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National Health and Nutrition Examination Survey I [electronic resource]: Epidemiologic Followup Study, 1986

United States Department of Health and Human Services. Centers for Disease Control and Prevention. National Center for Health Statistics
Computer Resource; Online
Ann Arbor, Mich. Inter-university Consortium for Political and Social Research [distributor] 1991
ICPSR (Series)
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AVAILABLE. This study is freely available to ICPSR member institutions.
The NHANES I Epidemiologic Followup Study (NHEFS) is a longitudinal study of adults originally examined, measured, and interviewed in 1971-1975 as part of the first National Health and Nutrition Examination Survey (NHANES I). The NHEFS was jointly initiated by the National Center for Health Statistics (NCHS), the National Institute on Aging, and other components of the National Institutes of Health and Public Health Service. The primary purpose of the followup study is to investigate longitudinal relationships between the extensive data on physiological, nutritional, behavioral, and demographic characteristics collected during NHANES I and subsequent morbidity or mortality from specific diseases and conditions. The 1982-1984 wave of data collection for NHEFS followed all medically examined respondents who had been 25 to 74 years in 1971-1975. The 1986 NHEFS wave focused on older members of the NHANES I NHEFS cohorts, those who had been 55-74 years of age at their baseline examinations in 1971-1975 and were not known to be deceased at the time of the 1982-1984 NHEFS. In the 1986 NHEFS, the surviving respondents were 65-89 years of age. Data were collected on changes in vital, health, and functional status and use of health care services that had occurred since the last contact, whether the contact was in 1982-1984 or 1971-1975. The vital and tracing status file documents efforts to trace all subjects who had been 55 years of age and over at NHANES I (N = 5,677) and ascertain their vital status and demographic data. Further data collection was aimed at the 3,980 subjects who were not known to be deceased by 1982-1984. Thirty-minute telephone interviews were conducted with either sample members (N = 2,558) or with proxies for the incapacitated (N = 469) and deceased (N = 581) subjects. Questions were asked on household composition, self-reports of physician-diagnosed medical conditions (with detail on reports of cancer, bone fractures, and non-hospital health facility stays), death if applicable, functional limitations, use of health care facilities, and interviewer observations about the respondent. Items on coronary bypass surgery, pacemaker procedures, and community services utilization were 1986 additions to the NHEFS questionnaire. For those respondents who had not been interviewed in 1982-1984, questions were included on smoking and alcohol use, vision and hearing, exercise and weight, and pregnancy and menstrual history. Health care facility records were abstracted to provide diagnostic and summary information on single or multiple overnight stays in hospitals and nursing homes for 2,021 subjects reporting such stays. Death certificate data, including International Classification of Diseases, 9th Revision codes for multiple causes of death, were added for 661 decedents reported since the 1982-1984 wave, for a total of 2,266 decedents.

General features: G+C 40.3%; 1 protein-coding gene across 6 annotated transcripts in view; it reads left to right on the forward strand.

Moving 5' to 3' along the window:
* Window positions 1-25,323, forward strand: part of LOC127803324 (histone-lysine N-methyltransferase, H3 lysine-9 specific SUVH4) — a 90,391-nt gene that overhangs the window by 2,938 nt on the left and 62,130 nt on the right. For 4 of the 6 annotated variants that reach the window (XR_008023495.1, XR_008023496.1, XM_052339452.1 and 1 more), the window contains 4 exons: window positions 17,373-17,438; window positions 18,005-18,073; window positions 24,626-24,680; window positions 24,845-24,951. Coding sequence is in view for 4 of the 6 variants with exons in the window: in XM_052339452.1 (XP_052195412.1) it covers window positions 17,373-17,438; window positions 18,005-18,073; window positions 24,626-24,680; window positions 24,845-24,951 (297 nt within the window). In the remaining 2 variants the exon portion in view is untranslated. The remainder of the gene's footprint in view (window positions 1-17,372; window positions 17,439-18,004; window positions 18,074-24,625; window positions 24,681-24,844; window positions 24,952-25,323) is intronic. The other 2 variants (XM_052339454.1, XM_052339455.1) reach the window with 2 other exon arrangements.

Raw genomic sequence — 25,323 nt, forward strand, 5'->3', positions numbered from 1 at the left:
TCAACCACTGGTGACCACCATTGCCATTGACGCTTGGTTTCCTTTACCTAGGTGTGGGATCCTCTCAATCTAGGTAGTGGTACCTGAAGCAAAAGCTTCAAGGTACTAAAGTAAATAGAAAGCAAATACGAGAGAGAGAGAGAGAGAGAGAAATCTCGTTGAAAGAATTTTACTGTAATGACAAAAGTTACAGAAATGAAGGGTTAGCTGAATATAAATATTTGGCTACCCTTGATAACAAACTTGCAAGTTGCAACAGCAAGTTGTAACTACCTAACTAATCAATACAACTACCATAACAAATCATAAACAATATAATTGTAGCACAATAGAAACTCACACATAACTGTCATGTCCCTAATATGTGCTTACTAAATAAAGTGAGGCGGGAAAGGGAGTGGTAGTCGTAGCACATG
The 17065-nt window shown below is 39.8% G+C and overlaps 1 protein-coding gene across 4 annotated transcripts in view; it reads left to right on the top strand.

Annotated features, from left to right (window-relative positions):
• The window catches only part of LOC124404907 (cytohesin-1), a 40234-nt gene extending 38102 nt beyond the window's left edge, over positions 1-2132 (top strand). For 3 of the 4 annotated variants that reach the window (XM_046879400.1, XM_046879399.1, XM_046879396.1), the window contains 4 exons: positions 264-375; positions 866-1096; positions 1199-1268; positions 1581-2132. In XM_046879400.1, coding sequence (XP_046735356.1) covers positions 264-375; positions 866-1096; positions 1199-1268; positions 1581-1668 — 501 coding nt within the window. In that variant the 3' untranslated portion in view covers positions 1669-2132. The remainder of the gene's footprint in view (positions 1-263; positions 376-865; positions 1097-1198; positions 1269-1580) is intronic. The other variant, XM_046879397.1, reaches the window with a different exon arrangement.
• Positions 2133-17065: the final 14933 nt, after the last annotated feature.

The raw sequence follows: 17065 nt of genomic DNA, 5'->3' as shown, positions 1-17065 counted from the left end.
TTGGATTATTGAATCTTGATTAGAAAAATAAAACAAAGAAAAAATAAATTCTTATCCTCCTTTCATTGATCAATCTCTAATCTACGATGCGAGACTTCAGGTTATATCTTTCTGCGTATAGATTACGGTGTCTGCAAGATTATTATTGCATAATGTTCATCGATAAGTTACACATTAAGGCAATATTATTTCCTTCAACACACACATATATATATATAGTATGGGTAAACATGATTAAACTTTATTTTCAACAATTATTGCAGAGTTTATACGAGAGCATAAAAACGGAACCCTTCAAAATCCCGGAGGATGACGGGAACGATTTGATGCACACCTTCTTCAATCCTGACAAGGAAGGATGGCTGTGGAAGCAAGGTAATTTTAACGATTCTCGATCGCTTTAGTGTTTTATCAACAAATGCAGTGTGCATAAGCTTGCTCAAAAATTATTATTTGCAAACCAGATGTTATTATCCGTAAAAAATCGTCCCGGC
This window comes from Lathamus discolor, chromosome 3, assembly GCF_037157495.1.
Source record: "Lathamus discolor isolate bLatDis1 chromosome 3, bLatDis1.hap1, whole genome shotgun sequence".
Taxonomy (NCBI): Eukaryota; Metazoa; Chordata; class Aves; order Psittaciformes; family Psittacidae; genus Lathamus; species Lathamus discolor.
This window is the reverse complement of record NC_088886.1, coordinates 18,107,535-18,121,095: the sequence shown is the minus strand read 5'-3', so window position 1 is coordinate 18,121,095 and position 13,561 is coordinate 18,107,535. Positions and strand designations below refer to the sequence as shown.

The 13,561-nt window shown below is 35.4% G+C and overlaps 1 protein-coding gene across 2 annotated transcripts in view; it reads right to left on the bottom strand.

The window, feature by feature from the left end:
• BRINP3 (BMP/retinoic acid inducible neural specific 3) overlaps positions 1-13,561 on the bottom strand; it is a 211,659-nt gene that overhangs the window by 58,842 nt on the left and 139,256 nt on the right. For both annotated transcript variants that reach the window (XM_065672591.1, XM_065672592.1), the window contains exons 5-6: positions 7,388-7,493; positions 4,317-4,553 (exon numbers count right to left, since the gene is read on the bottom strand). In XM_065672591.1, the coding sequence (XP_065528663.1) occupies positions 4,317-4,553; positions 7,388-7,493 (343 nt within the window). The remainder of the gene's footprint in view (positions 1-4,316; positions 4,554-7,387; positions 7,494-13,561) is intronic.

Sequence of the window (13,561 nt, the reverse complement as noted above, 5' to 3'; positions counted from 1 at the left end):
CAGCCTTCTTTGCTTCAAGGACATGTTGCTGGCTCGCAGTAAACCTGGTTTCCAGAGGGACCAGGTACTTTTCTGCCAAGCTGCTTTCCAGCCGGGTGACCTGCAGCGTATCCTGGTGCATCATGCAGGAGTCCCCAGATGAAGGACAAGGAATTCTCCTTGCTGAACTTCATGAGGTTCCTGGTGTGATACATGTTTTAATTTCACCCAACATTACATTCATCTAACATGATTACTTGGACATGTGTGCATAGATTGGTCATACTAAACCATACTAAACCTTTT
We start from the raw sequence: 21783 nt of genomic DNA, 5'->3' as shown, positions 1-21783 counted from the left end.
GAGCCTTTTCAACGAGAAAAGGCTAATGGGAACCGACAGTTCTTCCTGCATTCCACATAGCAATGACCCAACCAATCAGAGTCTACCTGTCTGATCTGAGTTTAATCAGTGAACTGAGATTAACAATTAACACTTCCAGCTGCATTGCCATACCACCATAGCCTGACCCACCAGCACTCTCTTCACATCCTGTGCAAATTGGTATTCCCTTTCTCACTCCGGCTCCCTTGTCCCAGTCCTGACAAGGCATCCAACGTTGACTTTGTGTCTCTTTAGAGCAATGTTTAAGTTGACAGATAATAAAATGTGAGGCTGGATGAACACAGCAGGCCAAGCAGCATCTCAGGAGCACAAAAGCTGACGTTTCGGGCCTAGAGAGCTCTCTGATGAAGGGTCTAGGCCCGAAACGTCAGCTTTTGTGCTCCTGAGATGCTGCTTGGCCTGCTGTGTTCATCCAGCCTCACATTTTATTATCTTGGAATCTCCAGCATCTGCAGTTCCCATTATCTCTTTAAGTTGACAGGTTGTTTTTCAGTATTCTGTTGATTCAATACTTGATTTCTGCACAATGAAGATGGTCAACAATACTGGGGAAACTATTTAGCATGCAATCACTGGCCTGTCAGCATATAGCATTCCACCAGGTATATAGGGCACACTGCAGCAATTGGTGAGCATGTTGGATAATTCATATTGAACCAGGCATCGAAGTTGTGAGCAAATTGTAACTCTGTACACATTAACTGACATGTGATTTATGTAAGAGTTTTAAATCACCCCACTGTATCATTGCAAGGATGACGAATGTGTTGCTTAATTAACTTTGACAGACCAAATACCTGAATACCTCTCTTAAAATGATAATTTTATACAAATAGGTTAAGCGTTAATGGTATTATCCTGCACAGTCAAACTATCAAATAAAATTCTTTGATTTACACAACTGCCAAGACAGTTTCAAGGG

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ICPSR 9466
ICPSR (Series) 9466
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